Metropolitan News-Enterprise


Wednesday, February 22, 2023


Page 1


Court of Appeal:

$650 Per Hour Is Reasonable Rate for Small-Firm Lawyer

Opinion Affirms Order in Which Judge Wayser Lauded Performance by Lawyer Provinziano


By a MetNews Staff Writer


Above is a screenshot from a workout video featuring recording artist Thomas Cummings (whose stage name is Tommy Vext) and fitness model and personal trainer Whitney Johns, then romantically linked. Johns obtained a domestic violence restraining order against Cummings, who was later ordered to pay Johns’s lawyer, Alphonse Provinziano, $97,500. The Court of Appeal for this district on Friday affirmed that order.


family law specialist

Div. Four of the Court of Appeal for this district has affirmed an attorney-fee award based on a finding that $650 per hour is a reasonable amount for a Beverly Hills practitioner who specializes in family-law matters.

Los Angeles Superior Court Judge Joshua D. Wayser on June 14, 2021, ordered that the money be paid by Thomas Cummings, the respondent in an action under the Domestic Violence Protection Act (“DVPA”), directly to attorney Alphonse F. Provinziano who heads a five-lawyer firm on Olympic Boulevard.

The judge commented that Cummins—a heavy-metal singer/songwriter better known by his stage name of Tommy Vext—“was out of control” in his actions toward the petitioner, fitness model Whitney Johns, which “led to the issuance of a restraining order.” He added that she, rather than Cummings, “should not have to pay” attorney fees for the “privilege” of her gaining protection from him.

Johns is Cummins’s former girlfriend. She alleges beatings by Cummings “both during and after the relationship” and complains of denigration of her in his postings on social media.


Wayser’s Order

In his June 21, 2021 order awarding $97,500 in attorney fees, pursuant to Family Code §6344, which pertains to actions under DVPA, Wayser said:

“Petitioner’s counsel did a strong job of presenting petitioner’s case; his hourly rate of $650 while on the high side was reasonable under the circumstances and is at market for such an experienced attorney on the Westside of Los Angeles; and the work billed was necessary and appropriate under the circumstances. The Court is effectively awarding 150 hours of legal work at the going billing rate of counsel. This Court is well familiar with the disputes in question and believes 150 hours is a reasonable amount of time under the circumstances for the work involved, including a five day trial and numerous other related disputes.”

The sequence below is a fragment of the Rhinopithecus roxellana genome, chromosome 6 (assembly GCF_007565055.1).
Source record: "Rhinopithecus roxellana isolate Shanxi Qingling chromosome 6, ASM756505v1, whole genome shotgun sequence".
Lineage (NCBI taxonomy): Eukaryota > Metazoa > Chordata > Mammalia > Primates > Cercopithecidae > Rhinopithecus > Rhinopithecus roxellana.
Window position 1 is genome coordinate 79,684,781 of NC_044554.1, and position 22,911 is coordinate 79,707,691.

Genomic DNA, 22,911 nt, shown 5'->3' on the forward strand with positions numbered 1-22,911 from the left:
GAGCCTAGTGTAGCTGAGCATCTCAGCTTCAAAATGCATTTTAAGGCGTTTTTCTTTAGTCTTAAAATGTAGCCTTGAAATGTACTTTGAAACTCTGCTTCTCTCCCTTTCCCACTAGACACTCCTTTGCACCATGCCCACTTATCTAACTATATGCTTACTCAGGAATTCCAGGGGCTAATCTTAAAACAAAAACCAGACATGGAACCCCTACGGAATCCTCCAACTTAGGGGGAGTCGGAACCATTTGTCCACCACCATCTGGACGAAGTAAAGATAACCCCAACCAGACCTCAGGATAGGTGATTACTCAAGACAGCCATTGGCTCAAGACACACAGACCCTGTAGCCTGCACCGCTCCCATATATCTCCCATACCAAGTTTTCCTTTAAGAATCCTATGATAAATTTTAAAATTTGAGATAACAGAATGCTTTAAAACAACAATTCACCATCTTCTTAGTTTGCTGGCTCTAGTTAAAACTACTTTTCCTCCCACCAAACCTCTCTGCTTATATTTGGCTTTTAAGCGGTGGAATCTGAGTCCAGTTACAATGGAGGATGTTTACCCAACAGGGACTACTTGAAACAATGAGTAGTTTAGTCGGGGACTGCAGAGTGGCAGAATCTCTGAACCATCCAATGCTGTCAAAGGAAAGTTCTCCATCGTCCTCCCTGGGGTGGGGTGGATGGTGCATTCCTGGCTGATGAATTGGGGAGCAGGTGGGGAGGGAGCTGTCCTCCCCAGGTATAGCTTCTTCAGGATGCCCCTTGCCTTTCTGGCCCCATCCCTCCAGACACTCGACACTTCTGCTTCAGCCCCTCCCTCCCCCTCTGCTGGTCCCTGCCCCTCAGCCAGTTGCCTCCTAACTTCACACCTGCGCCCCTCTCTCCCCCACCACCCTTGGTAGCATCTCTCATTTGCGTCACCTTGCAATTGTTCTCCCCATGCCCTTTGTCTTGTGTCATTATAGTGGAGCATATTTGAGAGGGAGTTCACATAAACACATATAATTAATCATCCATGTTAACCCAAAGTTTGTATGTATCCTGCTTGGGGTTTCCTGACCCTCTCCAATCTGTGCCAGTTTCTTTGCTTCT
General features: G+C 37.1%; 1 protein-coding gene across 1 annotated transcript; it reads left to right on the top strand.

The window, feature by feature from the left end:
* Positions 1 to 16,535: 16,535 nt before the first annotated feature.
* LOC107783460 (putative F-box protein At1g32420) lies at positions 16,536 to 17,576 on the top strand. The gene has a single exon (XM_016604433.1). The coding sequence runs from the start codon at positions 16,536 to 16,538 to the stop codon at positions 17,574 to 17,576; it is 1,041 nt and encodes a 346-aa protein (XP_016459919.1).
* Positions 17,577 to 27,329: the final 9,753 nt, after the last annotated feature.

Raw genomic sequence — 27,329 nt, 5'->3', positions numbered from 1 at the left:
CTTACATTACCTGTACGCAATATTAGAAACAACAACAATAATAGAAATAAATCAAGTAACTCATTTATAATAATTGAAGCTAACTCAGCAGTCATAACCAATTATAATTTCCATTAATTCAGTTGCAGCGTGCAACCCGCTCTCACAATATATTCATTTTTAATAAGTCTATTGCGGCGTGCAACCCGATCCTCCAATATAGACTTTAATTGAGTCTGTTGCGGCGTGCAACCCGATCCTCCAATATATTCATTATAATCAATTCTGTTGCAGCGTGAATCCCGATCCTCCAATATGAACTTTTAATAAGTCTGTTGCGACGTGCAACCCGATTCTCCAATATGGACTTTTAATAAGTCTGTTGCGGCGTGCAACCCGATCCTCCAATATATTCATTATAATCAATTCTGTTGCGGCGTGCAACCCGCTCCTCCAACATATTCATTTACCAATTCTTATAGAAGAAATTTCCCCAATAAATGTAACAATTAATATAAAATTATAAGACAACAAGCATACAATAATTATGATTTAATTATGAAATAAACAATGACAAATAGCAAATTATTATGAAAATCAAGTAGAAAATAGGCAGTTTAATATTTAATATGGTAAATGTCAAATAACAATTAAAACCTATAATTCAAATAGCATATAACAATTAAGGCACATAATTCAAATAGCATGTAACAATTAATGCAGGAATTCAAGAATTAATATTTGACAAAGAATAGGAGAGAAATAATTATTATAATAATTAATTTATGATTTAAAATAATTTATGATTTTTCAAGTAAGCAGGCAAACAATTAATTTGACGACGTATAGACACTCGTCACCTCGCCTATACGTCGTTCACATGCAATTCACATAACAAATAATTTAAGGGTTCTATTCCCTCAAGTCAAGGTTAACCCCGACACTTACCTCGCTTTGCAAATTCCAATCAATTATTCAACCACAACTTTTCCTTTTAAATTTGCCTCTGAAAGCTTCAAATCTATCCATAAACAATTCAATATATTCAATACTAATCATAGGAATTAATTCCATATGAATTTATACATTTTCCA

(Provinziano’s current rate, posted on his firm’s website, is $695 per hour.)

Appellant’s Contention

Arguing on Cummins’s behalf against affirmance, attorney Matthew J. Cave, of the Beverly Hills firm of Kibler Fowler & Cave LLP, did not dispute the reasonableness of a $650 per hour fee for Provinziano’s services. But he did argue in his opening brief that Wayser erred by applying that rate to services performed by persons in the office other than Provinziano, as reflected by invoices.

In the reply brief, he said:

“Even assuming, arguendo, the trial court was within its discretion to conclude that $650/hour in reasonable for an attorney of Mr. Proviziano’s experience and location, the trial court clearly exceeded such discretion by awarding fees at such rate for 81.8 more hours than were billed as performed by Mr. Proviziano. Any remaining hours of work were performed by associates and paralegals at much lower hourly rates. The trial court’s award is unsupported by substantial evidence and was an abuse of discretion and should be reversed.”

Los Angeles Superior Court Judge Natalie P. Stone, sitting on assignment, authored the Court of Appeal opinion, filed Friday and not certified for publication. The opinion is one which small firms are apt to urge be published for sake of guidance to trial courts in the county in setting fees.

Reciting Wayser’s findings, Stone said there was “no abuse of discretion” in his “approach” to the setting of the fee amount and that the award must be upheld because it “is neither manifestly excessive in the circumstances nor does it shock the conscience.”

She did not address Cave’s contention that Wayser erred by applying the $650 per hour rate to services performed by associates and paralegals in the firm.

Wording of Statute

A further issue—or non-issue—was whether Wayser erred in failing to determine whether Cummings had an ability to pay the $97,500 fee the judge determined to be reasonable. Sec. 6344, as then phrased, provided:

“(a) After notice and a hearing, the court may issue an order for the payment of attorney’s fees and costs of the prevailing party.

“(b) In any action in which the petitioner is the prevailing party and cannot afford to pay for the attorney s fees and costs, the court shall, if appropriate based on the parties respective abilities to pay, order that the respondent pay petitioner s attorney s fees and costs for commencing and maintaining the proceeding. Whether the respondent shall be ordered to pay attorney s fees and costs for the prevailing petitioner, and what amount shall be paid, shall be determined based upon (1) the respective incomes and needs of the parties, and (2) any factors affecting the parties respective abilities to pay.”